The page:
Valley Water to discuss upcoming construction at Anderson Dam
“In June, Valley Water will start building a 1,700-foot long tunnel next to Anderson Dam that will allow us to release more water safely during major storms or emergencies. This work is a significant milestone in our efforts to strengthen Anderson Dam and protect our communities. … Once complete, this larger outlet tunnel will increase Valley Water’s ability to release water from the reservoir during an emergency or major storm by five times. This will allow our agency to better manage water levels in the reservoir and protect the community. We anticipate construction on the tunnel to last two to three years. … ” Read the full commentary at the Gilroy Dispatch here: Valley Water to discuss upcoming construction at Anderson Dam
As Kings River dries up, concern for water availability grows
“It’s night and day on the Kings River from the 2019 with flooding to now off-roading and even horse riding on the dry, sandy sections of the River. “Where we’re walking now would have been all underwater just two years ago and this was all flooded out along here and the river was carrying about 8,000 to 9,000 thousand cubic feet per second and now we have none,” said Randy McFarland, from the Kings River Water Association. … ” Continue reading at Fox 26 here: As Kings River dries up, concern for water availability grows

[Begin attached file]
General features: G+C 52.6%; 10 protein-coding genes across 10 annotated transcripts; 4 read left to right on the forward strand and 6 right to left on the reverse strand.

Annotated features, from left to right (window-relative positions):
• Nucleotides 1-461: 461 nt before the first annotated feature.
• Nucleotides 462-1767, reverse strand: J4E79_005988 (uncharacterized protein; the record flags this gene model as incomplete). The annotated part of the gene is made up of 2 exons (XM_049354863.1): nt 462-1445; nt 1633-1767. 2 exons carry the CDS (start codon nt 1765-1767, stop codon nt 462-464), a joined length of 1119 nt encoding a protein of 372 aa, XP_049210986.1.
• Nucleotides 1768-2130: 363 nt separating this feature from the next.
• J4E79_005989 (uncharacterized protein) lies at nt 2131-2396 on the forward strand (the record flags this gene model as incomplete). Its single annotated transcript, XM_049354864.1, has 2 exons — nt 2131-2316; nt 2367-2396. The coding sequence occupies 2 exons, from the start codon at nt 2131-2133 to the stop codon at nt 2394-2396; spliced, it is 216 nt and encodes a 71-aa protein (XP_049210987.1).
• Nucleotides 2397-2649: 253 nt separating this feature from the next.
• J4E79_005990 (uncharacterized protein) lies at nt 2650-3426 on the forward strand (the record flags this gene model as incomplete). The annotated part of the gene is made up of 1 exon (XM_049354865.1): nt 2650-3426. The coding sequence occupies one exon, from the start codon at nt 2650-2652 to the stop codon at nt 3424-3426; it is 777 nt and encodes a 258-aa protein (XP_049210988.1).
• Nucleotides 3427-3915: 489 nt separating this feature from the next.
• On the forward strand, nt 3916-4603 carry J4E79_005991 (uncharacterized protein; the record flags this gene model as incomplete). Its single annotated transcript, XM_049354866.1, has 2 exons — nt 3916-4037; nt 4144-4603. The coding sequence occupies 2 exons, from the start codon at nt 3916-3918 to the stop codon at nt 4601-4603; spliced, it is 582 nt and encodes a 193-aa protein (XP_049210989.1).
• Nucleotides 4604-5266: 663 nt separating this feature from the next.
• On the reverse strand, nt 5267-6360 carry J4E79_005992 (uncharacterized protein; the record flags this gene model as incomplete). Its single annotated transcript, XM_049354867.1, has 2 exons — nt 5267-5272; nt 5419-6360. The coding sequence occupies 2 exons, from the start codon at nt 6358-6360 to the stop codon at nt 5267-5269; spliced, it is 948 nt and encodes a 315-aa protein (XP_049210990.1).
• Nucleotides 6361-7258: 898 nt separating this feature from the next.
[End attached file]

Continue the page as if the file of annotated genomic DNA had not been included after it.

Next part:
Indian Valley Groundwater Authority threatens to cut off water for only U.S.-headquartered company supplying vaccine vials
“The Indian Wells Valley Groundwater Authority (Authority) conducted a public hearing Thursday to determine whether to shut off the water supply to Searles Valley Minerals Inc. (Searles) for nonpayment of an exorbitant, unlawful and arbitrary fee that threatens the existence of Searles, a company that has supported the local economy with pioneering technologies and good-paying jobs since its founding in 1873. The Authority ultimately recognized that it didn’t have enough information and postponed any decision. “The Indian Wells Valley Groundwater Authority’s board of directors rightly decided that rather than rush forward with a vote, it was wise to take time to better understand how local residents, particularly senior citizens and vulnerable populations who have already been affected by the pandemic and recent earthquakes, could be impacted by a decision to shut off Searles’ water supply,” said Burnell Blanchard, Vice President of Operations for Searles. ... ”